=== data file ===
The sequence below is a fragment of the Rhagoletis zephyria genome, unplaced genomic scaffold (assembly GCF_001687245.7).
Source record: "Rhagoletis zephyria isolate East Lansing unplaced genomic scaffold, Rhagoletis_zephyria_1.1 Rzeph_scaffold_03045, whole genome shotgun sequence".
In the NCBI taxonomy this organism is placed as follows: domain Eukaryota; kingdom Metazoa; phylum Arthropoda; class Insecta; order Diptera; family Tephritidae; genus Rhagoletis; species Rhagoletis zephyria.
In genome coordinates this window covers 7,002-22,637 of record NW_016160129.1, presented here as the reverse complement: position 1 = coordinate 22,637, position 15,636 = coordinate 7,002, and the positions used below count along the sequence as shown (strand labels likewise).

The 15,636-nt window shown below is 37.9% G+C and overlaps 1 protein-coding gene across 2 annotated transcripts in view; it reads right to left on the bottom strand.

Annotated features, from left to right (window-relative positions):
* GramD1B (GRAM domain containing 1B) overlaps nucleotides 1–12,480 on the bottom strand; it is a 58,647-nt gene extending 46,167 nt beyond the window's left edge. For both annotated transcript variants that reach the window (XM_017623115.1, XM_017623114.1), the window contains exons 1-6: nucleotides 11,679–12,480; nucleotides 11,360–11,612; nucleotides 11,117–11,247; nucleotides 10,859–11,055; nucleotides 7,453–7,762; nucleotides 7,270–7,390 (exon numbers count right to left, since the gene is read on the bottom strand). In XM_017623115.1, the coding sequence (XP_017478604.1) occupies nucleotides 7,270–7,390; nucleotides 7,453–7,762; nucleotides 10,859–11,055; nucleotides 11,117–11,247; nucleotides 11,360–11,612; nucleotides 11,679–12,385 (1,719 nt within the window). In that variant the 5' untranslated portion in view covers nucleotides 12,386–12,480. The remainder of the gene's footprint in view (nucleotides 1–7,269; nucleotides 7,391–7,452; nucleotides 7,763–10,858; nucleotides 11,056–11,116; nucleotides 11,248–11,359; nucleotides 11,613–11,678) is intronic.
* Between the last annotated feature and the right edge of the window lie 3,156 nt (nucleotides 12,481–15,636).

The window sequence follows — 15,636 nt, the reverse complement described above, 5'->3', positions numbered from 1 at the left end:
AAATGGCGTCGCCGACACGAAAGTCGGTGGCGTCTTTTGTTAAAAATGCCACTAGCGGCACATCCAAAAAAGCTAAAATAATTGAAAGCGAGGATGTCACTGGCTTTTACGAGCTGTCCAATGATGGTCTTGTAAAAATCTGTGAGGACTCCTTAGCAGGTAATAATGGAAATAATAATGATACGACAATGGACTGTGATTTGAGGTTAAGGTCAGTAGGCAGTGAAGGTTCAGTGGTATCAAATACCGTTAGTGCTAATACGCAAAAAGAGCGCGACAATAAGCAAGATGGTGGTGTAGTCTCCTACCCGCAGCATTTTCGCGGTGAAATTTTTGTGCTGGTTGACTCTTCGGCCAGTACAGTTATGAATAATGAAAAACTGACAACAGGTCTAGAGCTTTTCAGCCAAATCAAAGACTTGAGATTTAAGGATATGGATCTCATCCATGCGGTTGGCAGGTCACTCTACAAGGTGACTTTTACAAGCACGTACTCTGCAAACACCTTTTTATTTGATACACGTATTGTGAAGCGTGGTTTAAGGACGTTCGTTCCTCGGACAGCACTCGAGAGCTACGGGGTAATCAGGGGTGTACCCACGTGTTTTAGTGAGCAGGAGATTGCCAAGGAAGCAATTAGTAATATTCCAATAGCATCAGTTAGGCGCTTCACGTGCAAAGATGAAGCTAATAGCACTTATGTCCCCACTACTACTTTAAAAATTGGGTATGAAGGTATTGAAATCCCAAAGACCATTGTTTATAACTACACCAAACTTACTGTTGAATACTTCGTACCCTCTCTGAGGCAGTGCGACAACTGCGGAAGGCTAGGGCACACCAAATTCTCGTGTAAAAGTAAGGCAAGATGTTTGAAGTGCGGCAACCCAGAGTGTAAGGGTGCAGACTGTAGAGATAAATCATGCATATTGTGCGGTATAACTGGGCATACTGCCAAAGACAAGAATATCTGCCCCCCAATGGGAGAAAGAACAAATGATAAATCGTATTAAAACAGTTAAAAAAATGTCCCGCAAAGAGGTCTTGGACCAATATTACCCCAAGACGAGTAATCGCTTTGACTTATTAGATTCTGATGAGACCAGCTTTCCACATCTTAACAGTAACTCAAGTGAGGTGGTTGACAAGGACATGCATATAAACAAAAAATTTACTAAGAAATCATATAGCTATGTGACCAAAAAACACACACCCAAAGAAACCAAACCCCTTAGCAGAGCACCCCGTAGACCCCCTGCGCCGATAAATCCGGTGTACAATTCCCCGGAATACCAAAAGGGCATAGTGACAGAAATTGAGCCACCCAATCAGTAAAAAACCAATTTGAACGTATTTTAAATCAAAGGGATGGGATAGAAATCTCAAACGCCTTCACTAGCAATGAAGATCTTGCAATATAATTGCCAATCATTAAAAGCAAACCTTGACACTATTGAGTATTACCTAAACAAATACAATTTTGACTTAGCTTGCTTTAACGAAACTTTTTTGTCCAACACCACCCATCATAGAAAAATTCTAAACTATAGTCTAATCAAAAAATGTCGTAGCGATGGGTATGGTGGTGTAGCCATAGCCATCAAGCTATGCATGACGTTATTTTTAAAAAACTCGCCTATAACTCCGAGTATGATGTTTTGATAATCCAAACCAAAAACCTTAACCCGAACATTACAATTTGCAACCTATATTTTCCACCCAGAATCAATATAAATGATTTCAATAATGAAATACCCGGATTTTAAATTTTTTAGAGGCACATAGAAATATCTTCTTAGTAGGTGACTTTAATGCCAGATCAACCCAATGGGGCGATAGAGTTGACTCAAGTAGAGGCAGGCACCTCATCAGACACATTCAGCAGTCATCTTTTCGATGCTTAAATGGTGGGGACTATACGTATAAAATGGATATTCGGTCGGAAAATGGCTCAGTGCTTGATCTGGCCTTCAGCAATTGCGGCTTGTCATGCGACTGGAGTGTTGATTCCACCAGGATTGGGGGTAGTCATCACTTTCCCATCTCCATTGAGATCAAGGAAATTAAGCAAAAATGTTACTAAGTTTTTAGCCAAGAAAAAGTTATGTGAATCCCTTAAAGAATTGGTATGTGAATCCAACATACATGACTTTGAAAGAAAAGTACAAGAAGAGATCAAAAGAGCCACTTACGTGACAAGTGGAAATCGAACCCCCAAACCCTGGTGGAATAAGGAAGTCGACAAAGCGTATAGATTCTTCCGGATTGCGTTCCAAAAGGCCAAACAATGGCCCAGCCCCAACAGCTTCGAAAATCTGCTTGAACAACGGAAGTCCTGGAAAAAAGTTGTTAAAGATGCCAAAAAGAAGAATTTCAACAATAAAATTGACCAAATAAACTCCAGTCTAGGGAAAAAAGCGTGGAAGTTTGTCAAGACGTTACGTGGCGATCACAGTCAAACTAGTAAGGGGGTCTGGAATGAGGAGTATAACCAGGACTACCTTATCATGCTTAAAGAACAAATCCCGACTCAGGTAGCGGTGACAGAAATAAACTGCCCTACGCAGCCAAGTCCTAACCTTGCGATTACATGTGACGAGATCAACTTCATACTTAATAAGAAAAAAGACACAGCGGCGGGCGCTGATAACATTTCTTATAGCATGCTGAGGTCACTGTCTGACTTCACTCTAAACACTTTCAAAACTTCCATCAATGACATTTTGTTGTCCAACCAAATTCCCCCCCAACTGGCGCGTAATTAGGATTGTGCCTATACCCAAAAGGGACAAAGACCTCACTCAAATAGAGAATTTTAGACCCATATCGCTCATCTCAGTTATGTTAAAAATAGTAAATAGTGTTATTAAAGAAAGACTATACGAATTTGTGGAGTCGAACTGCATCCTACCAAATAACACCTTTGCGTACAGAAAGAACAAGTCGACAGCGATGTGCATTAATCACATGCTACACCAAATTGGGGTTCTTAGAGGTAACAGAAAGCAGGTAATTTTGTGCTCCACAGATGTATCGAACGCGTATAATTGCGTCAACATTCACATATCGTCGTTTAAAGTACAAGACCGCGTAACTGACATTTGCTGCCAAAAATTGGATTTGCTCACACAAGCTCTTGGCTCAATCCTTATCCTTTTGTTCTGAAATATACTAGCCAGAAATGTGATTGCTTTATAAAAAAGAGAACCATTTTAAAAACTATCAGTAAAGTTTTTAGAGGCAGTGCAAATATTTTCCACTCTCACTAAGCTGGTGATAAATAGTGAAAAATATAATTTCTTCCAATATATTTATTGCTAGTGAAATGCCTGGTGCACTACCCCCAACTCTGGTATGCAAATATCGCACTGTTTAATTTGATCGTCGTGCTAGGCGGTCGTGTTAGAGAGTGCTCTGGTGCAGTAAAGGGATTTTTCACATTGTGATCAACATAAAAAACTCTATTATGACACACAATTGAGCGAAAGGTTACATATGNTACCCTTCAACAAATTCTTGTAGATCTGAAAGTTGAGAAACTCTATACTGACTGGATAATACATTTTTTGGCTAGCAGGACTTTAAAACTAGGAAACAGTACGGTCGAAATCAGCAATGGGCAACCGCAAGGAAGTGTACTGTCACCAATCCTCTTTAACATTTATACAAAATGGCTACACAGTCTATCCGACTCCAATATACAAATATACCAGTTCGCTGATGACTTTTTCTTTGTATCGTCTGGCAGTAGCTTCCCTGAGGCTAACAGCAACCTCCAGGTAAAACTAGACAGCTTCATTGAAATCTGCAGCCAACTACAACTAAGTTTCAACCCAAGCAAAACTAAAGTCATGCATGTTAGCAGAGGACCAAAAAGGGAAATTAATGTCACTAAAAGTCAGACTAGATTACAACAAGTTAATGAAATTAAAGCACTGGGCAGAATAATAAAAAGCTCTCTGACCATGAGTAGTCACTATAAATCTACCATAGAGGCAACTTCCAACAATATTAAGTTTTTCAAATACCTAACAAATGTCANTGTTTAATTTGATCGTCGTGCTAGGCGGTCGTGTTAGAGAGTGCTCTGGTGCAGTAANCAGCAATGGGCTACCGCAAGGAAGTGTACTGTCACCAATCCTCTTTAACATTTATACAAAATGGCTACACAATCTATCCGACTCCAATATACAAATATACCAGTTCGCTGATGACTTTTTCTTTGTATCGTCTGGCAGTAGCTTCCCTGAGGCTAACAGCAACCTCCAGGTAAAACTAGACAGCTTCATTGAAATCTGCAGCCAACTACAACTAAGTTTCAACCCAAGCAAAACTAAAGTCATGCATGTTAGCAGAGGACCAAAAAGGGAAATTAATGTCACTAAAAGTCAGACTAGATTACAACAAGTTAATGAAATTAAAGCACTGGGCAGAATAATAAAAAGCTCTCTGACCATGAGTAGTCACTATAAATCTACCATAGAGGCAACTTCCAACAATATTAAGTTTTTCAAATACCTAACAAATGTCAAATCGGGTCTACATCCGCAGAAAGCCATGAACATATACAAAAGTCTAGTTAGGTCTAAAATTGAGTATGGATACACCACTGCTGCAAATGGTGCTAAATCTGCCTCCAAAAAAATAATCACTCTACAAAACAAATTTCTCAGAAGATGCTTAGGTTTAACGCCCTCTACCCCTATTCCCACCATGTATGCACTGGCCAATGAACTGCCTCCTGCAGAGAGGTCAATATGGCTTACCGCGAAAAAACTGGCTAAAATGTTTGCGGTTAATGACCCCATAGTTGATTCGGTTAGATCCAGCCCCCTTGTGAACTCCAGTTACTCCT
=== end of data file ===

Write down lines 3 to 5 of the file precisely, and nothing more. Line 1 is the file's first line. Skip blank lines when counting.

In the NCBI taxonomy this organism is placed as follows: domain Eukaryota; kingdom Metazoa; phylum Arthropoda; class Insecta; order Diptera; family Tephritidae; genus Rhagoletis; species Rhagoletis zephyria.
In genome coordinates this window covers 7,002-22,637 of record NW_016160129.1, presented here as the reverse complement: position 1 = coordinate 22,637, position 15,636 = coordinate 7,002, and the positions used below count along the sequence as shown (strand labels likewise).

The 15,636-nt window shown below is 37.9% G+C and overlaps 1 protein-coding gene across 2 annotated transcripts in view; it reads right to left on the bottom strand.